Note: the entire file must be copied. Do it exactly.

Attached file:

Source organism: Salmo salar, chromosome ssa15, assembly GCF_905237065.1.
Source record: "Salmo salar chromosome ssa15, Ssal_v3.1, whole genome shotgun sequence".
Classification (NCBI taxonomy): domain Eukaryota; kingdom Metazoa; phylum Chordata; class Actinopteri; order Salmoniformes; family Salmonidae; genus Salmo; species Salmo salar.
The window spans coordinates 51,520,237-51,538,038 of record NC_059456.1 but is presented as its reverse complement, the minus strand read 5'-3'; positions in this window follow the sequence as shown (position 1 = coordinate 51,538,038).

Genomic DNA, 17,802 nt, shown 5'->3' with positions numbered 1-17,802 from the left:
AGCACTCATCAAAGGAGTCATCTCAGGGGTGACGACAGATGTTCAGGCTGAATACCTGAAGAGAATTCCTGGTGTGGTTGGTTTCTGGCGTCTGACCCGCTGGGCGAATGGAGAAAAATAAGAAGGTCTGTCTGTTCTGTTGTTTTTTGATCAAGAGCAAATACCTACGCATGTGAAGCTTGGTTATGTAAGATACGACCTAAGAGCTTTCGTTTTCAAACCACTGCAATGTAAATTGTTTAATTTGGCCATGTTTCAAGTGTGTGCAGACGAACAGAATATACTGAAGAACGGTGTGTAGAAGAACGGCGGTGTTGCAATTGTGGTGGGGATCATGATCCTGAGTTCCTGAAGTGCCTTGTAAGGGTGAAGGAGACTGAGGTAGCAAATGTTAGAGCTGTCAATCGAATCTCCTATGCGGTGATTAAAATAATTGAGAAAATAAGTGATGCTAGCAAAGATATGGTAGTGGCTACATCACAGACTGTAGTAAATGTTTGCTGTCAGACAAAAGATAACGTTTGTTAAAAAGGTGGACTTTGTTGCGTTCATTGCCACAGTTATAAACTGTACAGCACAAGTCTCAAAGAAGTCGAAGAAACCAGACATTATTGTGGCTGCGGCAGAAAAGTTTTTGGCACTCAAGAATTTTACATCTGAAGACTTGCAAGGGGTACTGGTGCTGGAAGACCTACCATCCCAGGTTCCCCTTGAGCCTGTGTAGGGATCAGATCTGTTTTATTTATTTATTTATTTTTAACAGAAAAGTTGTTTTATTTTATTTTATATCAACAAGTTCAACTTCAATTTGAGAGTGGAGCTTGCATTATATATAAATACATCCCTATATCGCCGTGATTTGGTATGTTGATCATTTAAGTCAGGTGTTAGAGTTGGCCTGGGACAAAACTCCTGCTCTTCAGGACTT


Source organism: Salmo salar, chromosome ssa15, assembly GCF_905237065.1.
Source record: "Salmo salar chromosome ssa15, Ssal_v3.1, whole genome shotgun sequence".
Classification (NCBI taxonomy): domain Eukaryota; kingdom Metazoa; phylum Chordata; class Actinopteri; order Salmoniformes; family Salmonidae; genus Salmo; species Salmo salar.
The window spans coordinates 51,520,237-51,538,038 of record NC_059456.1 but is presented as its reverse complement, the minus strand read 5'-3'; positions in this window follow the sequence as shown (position 1 = coordinate 51,538,038).

Genomic DNA, 17,802 nt, shown 5'->3' with positions numbered 1-17,802 from the left:
AGCACTCATCAAAGGAGTCATCTCAGGGGTGACGACAGATGTTCAGGCTGAATACCTGAAGAGAATTCCTGGTGTGGTTGGTTTCTGGCGTCTGACCCGCTGGGCGAATGGAGAAAAATAAGAAGGTCTGTCTGTTCTGTTGTTTTTTGATCAAGAGCAAATACCTACGCATGTGAAGCTTGGTTATGTAAGATACGACCTAAGAGCTTTCGTTTTCAAACCACTGCAATGTAAATTGTTTAATTTGGCCATGTTTCAAGTGTGTGCAGACGAACAGAATATACTGAAGAACGGTGTGTAGAAGAACGGCGGTGTTGCAATTGTGGTGGGGATCATGATCCTGAGTTCCTGAAGTGCCTTGTAAGGGTGAAGGAGACTGAGGTAGCAAATGTTAGAGCTGTCAATCGAATCTCCTATGCGGTGATTAAAATAATTGAGAAAATAAGTGATGCTAGCAAAGATATGGTAGTGGCTACATCACAGACTGTAGTAAATGTTTGCTGTCAGACAAAAGATAACGTTTGTTAAAAAGGTGGACTTTGTTGCGTTCATTGCCACAGTTATAAACTGTACAGCACAAGTCTCAAAGAAGTCGAAGAAACCAGACATTATTGTGGCTGCGGCAGAAAAGTTTTTGGCACTCAAGAATTTTACATCTGAAGACTTGCAAGGGGTACTGGTGCTGGAAGACCTACCATCCCAGGTTCCCCTTGAGCCTGTGTAGGGATCAGATCTGTTTTATTTATTTATTTATTTTTAACAGAAAAGTTGTTTTATTTTATTTTATATCAACAAGTTCAACTTCAATTTGAGAGTGGAGCTTGCATTATATATAAATACATCCCTATATCGCCGTGATTTGGTATGTTGATCATTTAAGTCAGGTGTTAGAGTTGGCCTGGGACAAAACTCCTGCTCTTCAGGACTT